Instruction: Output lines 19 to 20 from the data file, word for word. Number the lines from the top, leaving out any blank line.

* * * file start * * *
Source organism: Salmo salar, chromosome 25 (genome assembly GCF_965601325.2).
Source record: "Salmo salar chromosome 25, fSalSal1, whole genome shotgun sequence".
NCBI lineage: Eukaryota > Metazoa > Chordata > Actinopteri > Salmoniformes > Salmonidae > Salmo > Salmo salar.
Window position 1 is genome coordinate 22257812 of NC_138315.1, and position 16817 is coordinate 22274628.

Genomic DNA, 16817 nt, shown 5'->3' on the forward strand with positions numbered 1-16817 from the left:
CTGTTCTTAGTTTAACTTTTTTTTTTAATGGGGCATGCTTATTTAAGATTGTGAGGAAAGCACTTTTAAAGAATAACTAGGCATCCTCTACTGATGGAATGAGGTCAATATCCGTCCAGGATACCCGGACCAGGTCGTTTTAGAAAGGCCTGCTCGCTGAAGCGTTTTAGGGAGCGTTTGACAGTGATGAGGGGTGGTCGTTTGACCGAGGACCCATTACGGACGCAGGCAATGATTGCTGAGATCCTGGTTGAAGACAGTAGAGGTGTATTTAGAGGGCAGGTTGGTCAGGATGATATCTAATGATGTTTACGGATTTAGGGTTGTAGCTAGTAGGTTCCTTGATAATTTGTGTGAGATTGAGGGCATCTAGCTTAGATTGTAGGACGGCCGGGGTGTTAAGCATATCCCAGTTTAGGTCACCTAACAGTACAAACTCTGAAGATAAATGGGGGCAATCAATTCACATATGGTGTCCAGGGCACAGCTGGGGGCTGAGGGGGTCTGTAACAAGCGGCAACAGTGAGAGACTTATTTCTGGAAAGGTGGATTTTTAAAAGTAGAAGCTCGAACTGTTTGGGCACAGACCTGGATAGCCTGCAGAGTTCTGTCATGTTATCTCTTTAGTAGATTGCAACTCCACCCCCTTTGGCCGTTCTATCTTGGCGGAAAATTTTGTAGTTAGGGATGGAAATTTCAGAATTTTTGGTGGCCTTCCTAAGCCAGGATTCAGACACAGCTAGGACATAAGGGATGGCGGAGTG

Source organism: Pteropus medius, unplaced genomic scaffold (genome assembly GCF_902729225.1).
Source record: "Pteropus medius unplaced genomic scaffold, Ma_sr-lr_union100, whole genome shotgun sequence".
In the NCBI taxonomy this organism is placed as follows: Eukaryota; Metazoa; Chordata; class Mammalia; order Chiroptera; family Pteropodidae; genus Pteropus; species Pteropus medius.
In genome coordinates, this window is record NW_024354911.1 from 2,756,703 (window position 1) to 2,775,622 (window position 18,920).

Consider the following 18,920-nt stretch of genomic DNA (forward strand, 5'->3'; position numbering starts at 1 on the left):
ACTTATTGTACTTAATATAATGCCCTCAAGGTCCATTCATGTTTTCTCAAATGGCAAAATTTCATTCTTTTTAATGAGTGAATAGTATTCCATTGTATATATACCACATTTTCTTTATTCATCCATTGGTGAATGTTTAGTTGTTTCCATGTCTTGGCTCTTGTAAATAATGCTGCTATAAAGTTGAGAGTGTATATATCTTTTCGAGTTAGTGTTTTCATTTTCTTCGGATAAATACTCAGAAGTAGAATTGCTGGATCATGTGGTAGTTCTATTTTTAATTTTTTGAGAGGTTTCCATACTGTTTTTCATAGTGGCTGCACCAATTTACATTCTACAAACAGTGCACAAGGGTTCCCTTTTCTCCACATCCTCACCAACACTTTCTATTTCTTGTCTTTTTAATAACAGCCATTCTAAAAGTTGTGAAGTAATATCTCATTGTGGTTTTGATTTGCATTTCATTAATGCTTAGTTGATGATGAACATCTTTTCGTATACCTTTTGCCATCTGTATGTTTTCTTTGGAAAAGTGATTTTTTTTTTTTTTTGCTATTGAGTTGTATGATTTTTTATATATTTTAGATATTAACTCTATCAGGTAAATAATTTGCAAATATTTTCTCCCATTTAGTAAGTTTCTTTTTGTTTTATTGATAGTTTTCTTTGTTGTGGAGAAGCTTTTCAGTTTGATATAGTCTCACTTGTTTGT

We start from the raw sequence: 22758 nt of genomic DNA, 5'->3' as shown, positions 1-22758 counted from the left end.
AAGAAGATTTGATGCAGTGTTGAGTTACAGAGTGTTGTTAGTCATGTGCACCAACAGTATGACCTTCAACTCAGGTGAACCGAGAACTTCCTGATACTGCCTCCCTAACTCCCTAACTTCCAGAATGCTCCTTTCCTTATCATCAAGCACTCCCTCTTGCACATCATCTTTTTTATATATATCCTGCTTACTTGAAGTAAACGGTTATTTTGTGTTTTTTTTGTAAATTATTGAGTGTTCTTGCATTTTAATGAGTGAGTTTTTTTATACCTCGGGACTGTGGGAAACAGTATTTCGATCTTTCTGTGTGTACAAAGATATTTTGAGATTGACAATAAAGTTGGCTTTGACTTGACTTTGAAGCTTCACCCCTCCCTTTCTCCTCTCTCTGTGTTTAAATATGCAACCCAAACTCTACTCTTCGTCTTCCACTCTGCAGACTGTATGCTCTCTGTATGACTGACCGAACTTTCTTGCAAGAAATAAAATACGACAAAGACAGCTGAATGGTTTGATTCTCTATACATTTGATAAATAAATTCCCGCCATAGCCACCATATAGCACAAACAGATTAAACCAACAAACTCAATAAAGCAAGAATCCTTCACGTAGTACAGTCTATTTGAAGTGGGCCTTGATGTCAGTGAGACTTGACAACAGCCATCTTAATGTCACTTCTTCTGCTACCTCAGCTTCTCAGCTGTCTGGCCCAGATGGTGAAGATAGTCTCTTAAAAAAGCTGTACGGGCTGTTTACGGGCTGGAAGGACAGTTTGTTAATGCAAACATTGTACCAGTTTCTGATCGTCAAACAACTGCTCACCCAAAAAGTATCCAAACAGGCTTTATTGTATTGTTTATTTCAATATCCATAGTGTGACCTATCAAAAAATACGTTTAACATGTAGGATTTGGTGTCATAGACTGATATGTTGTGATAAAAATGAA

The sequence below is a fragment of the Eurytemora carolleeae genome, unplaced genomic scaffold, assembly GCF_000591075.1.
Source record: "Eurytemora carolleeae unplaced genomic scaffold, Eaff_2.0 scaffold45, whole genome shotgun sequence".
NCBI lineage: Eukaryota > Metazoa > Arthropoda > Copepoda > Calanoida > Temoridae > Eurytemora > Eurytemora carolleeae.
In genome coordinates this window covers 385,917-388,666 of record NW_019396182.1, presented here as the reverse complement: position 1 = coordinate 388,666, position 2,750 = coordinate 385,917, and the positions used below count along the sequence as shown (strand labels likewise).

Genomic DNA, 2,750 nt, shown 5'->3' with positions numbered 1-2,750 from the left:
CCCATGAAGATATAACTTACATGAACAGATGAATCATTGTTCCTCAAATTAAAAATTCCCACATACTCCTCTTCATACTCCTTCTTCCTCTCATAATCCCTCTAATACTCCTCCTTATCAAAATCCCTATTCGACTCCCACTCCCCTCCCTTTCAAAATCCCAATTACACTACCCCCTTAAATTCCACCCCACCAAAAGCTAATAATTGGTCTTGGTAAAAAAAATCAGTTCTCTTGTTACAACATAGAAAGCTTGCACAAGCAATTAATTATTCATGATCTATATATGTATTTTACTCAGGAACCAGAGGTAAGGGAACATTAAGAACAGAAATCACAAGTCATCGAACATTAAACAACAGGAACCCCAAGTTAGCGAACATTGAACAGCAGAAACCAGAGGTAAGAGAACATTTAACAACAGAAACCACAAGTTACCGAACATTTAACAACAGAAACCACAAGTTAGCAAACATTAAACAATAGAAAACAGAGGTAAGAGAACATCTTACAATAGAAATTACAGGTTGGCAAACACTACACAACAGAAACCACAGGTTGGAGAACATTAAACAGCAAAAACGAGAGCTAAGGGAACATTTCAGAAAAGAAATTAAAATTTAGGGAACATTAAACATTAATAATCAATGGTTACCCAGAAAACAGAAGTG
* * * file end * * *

Genomic DNA, 2,750 nt, shown 5'->3' with positions numbered 1-2,750 from the left:
CCCATGAAGATATAACTTACATGAACAGATGAATCATTGTTCCTCAAATTAAAAATTCCCACATACTCCTCTTCATACTCCTTCTTCCTCTCATAATCCCTCTAATACTCCTCCTTATCAAAATCCCTATTCGACTCCCACTCCCCTCCCTTTCAAAATCCCAATTACACTACCCCCTTAAATTCCACCCCACCAAAAGCTAATAATTGGTCTTGGTAAAAAAAATCAGTTCTCTTGTTACAACATAGAAAGCTTGCACAAGCAATTAATTATTCATGATCTATATATGTATTTTACTCAGGAACCAGAGGTAAGGGAACATTAAGAACAGAAATCACAAGTCATCGAACATTAAACAACAGGAACCCCAAGTTAGCGAACATTGAACAGCAGAAACCAGAGGTAAGAGAACATTTAACAACAGAAACCACAAGTTACCGAACATTTAACAACAGAAACCACAAGTTAGCAAACATTAAACAATAGAAAACAGAGGTAAGAGAACATCTTACAATAGAAATTACAGGTTGGCAAACACTACACAACAGAAACCACAGGTTGGAGAACATTAAACAGCAAAAACGAGAGCTAAGGGAACATTTCAGAAAAGAAATTAAAATTTAGGGAACATTAAACATTAATAATCAATGGTTACCCAGAAAACAGAAGTG